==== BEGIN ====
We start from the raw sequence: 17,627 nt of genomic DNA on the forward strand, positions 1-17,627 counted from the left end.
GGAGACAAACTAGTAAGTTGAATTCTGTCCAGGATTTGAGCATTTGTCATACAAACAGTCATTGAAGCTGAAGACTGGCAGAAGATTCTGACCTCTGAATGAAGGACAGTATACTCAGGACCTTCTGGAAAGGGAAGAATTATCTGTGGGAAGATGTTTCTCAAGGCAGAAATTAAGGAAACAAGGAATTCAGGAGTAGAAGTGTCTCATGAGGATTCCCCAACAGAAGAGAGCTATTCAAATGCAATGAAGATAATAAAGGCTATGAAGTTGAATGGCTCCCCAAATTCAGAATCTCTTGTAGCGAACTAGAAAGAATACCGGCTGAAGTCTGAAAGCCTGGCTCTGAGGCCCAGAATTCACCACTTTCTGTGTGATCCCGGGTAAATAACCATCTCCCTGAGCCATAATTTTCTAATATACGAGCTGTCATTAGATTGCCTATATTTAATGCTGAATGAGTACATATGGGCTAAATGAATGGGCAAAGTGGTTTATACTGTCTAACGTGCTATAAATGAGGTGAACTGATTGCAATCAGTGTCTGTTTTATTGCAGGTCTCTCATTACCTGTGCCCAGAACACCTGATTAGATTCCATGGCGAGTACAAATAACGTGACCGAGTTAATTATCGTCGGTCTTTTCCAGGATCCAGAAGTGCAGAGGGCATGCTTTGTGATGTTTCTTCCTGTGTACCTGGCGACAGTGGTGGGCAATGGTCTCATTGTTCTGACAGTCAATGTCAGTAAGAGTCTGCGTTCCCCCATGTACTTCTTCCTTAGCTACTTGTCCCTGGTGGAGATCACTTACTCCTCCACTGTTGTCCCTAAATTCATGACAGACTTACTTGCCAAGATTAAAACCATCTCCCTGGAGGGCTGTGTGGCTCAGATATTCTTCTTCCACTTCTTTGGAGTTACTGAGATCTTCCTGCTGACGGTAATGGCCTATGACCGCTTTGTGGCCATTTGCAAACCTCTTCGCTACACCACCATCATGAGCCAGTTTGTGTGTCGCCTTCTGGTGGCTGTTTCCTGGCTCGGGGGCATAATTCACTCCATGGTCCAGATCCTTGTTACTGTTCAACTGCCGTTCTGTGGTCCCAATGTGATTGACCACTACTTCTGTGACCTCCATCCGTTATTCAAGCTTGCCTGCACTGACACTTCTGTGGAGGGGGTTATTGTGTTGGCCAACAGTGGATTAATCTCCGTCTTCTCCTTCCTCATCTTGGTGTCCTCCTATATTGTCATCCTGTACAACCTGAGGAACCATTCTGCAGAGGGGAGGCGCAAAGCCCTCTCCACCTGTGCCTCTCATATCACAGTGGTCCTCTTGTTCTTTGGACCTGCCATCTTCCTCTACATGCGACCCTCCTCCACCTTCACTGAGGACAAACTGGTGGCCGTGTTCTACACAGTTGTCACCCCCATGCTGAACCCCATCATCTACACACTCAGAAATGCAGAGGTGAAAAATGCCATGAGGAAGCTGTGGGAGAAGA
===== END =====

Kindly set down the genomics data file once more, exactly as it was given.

We start from the raw sequence: 17,627 nt of genomic DNA on the forward strand, positions 1-17,627 counted from the left end.
GGAGACAAACTAGTAAGTTGAATTCTGTCCAGGATTTGAGCATTTGTCATACAAACAGTCATTGAAGCTGAAGACTGGCAGAAGATTCTGACCTCTGAATGAAGGACAGTATACTCAGGACCTTCTGGAAAGGGAAGAATTATCTGTGGGAAGATGTTTCTCAAGGCAGAAATTAAGGAAACAAGGAATTCAGGAGTAGAAGTGTCTCATGAGGATTCCCCAACAGAAGAGAGCTATTCAAATGCAATGAAGATAATAAAGGCTATGAAGTTGAATGGCTCCCCAAATTCAGAATCTCTTGTAGCGAACTAGAAAGAATACCGGCTGAAGTCTGAAAGCCTGGCTCTGAGGCCCAGAATTCACCACTTTCTGTGTGATCCCGGGTAAATAACCATCTCCCTGAGCCATAATTTTCTAATATACGAGCTGTCATTAGATTGCCTATATTTAATGCTGAATGAGTACATATGGGCTAAATGAATGGGCAAAGTGGTTTATACTGTCTAACGTGCTATAAATGAGGTGAACTGATTGCAATCAGTGTCTGTTTTATTGCAGGTCTCTCATTACCTGTGCCCAGAACACCTGATTAGATTCCATGGCGAGTACAAATAACGTGACCGAGTTAATTATCGTCGGTCTTTTCCAGGATCCAGAAGTGCAGAGGGCATGCTTTGTGATGTTTCTTCCTGTGTACCTGGCGACAGTGGTGGGCAATGGTCTCATTGTTCTGACAGTCAATGTCAGTAAGAGTCTGCGTTCCCCCATGTACTTCTTCCTTAGCTACTTGTCCCTGGTGGAGATCACTTACTCCTCCACTGTTGTCCCTAAATTCATGACAGACTTACTTGCCAAGATTAAAACCATCTCCCTGGAGGGCTGTGTGGCTCAGATATTCTTCTTCCACTTCTTTGGAGTTACTGAGATCTTCCTGCTGACGGTAATGGCCTATGACCGCTTTGTGGCCATTTGCAAACCTCTTCGCTACACCACCATCATGAGCCAGTTTGTGTGTCGCCTTCTGGTGGCTGTTTCCTGGCTCGGGGGCATAATTCACTCCATGGTCCAGATCCTTGTTACTGTTCAACTGCCGTTCTGTGGTCCCAATGTGATTGACCACTACTTCTGTGACCTCCATCCGTTATTCAAGCTTGCCTGCACTGACACTTCTGTGGAGGGGGTTATTGTGTTGGCCAACAGTGGATTAATCTCCGTCTTCTCCTTCCTCATCTTGGTGTCCTCCTATATTGTCATCCTGTACAACCTGAGGAACCATTCTGCAGAGGGGAGGCGCAAAGCCCTCTCCACCTGTGCCTCTCATATCACAGTGGTCCTCTTGTTCTTTGGACCTGCCATCTTCCTCTACATGCGACCCTCCTCCACCTTCACTGAGGACAAACTGGTGGCCGTGTTCTACACAGTTGTCACCCCCATGCTGAACCCCATCATCTACACACTCAGAAATGCAGAGGTGAAAAATGCCATGAGGAAGCTGTGGGAGAAGA